Recently, we had a client (we’ll call her Sally) send us a couple of estate documents that she and her husband, now deceased, had created online and ask whether they were effective. These days, with the pandemic giving people time, and also a reason, to review their estate, that has become a very popular question. We told Sally that, as a general rule, online forms with fewer blanks are actually more dangerous than those with many blanks to complete.

That observation may seem counterintuitive, but if you stop to consider what it means when an estate document has very few blanks, it should make sense to be very careful with those forms because someone else has done all the thinking for you. At least a form with blanks is allowing, or even forcing, you to think for yourself; and we believe that is never a bad thing to do.

However, be forewarned that when you start to think for yourself in an estate setting, the questions you ask are as important as the answers you give. As a quick example, if you fail to ask yourself about how your home should be titled, you are missing a potentially critical element of your estate plan. If you do remember to ask yourself that question, then the answer you give can also make a huge impact on your plan. Research the difference between holding property as a co-tenant instead as a joint tenant and you will see what we mean.

In the end, we always urge clients or readers who consider online options to be very cautious because most people are not aware of the line between what they know and what they don’t know. That makes it difficult to understand the forms with very few blanks because so much has already been decided; and it makes filling in forms with several blanks difficult because it is hard to know what the options really are. And, of course, these days it is a little more difficult to meet some of the logistical requirements, such as the need for a notary and two legal witnesses.

Still, we understand the thinking “why pay more when I can pay less?” And we agree that for straightforward estate documents, many online options can be effective. The obvious problem is that people rarely know whether their situations are straightforward, so for most people, it boils down to peace of mind. If you can sleep well knowing that your estate matters are taken care of with an online form, then not many people will be able to talk you out of that option. By contrast, if you are even asking yourself the question, then you probably do not have the peace of mind that you can have with an estate plan that has been prepared with a professional’s help.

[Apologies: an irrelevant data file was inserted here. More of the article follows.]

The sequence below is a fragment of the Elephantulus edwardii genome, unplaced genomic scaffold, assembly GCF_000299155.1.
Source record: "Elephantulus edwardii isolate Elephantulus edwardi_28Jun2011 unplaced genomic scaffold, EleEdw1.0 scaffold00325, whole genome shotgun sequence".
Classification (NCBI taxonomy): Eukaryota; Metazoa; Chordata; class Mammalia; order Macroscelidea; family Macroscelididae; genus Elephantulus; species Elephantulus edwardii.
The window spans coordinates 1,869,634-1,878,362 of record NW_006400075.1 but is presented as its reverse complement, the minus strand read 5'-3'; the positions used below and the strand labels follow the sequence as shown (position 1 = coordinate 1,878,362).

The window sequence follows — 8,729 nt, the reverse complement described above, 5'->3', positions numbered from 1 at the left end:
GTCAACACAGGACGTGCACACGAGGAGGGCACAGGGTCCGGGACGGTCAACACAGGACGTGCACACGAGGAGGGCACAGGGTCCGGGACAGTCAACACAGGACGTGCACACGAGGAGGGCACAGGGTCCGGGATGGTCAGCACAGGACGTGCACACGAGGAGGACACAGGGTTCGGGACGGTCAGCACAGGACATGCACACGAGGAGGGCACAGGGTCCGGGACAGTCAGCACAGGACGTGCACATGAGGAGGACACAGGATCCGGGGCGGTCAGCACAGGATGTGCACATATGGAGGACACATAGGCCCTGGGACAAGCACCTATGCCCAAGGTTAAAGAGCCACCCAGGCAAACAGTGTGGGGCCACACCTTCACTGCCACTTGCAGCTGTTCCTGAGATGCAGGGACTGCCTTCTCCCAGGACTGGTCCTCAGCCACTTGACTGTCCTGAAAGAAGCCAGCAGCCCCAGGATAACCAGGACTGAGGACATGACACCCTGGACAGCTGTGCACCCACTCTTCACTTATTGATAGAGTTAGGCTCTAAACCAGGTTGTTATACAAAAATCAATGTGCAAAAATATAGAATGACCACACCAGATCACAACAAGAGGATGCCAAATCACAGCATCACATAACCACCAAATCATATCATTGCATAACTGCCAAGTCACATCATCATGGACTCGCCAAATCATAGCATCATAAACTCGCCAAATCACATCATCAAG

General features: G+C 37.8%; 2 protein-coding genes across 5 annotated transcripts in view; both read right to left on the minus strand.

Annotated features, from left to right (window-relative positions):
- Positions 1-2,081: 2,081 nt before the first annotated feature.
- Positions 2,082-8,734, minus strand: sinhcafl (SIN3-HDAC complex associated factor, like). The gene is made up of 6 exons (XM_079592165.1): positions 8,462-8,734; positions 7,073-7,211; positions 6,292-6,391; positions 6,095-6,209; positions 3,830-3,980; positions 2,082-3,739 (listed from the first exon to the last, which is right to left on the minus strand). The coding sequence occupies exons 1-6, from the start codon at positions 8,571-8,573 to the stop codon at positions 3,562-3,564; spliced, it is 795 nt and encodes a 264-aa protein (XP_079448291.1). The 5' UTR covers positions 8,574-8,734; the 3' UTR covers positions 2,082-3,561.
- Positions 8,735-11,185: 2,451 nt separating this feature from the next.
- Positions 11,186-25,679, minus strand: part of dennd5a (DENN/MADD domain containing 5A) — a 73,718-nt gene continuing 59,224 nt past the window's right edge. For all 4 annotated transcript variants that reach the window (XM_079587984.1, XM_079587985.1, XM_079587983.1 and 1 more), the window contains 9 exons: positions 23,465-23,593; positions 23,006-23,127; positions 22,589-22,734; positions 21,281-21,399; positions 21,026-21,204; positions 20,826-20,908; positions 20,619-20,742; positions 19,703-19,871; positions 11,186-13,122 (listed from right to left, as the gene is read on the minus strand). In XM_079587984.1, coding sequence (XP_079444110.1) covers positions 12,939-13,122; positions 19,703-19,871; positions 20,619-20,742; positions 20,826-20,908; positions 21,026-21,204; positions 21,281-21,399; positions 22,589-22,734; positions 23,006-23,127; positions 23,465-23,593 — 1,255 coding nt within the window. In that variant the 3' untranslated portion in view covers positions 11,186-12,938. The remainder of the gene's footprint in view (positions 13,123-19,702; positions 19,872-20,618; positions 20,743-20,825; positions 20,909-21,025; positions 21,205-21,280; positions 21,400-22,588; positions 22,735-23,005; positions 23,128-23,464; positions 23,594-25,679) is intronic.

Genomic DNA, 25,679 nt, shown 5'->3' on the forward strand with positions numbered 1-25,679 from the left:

We started this article by introducing you to Sally; we used her experience because in addition to her question about the reliability of her online estate documents, she also had concerns over another common scenario. She and her husband had used a lawyer to create a trust more than 2 decades ago, but they never moved any assets into the trust. We addressed that question a few columns ago, prior to the COVID-19 taking over our lives, and dealt with the most popular types of asset transfer, including real property, assets with a certificate of title (such as a car), and bank and investment accounts; if you missed it and would like a copy, please email us and we’ll get it to you. Here, we want to close out that topic with a couple more reminders.

To make sense of what it means to fund a trust, you need to remember that a trust is actually a separate legal entity that is created when the trust is formed; creating the trust is only the beginning of the process because the assets that you want to include in the trust have to be moved there. The process of placing assets into the trust is called “funding” the trust and the letter that every estate planning law firm uses is called a “funding letter.” Different types of assets require different processes to get the assets into a trust, so the funding letter will address those details, but for purposes of this article, we can only address the type of assets transferred. When it is time for you to transfer valuable assets or when you are working with a complicated transfer, we encourage you to work with a professional familiar with the transfer process for that asset.

Assets such as retirement accounts, life insurance policies, time-share accounts can be moved into a trust by using the forms that the account holder will have for you; family-owned businesses and other assets that have no title or certificate of ownership can also be moved to a trust, but require the help of an advisor to make certain that the transfer to the trust is effective and complete. And, finally, assets that are purchased in the future should be placed in the trust from the outset, if at all possible, unless there is some other reason to keep the asset outside the trust.

We discuss these, and other, estate planning matters in our no-cost seminars. Due to the precautions we are all taking in light of COVID-19, we are changing the format of these seminars to telephonic participation so that we can be careful, but still share relevant estate planning information to as many people as possible. If you are interested in participating, or if you have any questions about this article or topics you would like us to address in future columns, send an e-mail to or call (970) 270-1213, ext. 4.

Brad Wright’s business and estate planning practice includes transactional matters with a special focus on business succession. His brother, Steve Wright, has a similar law practice in Idaho Falls, Idaho and, together, they assist businesses of all sizes and types with a wide variety of legal issues.

© 2020 Brad R Wright, Steven J Wright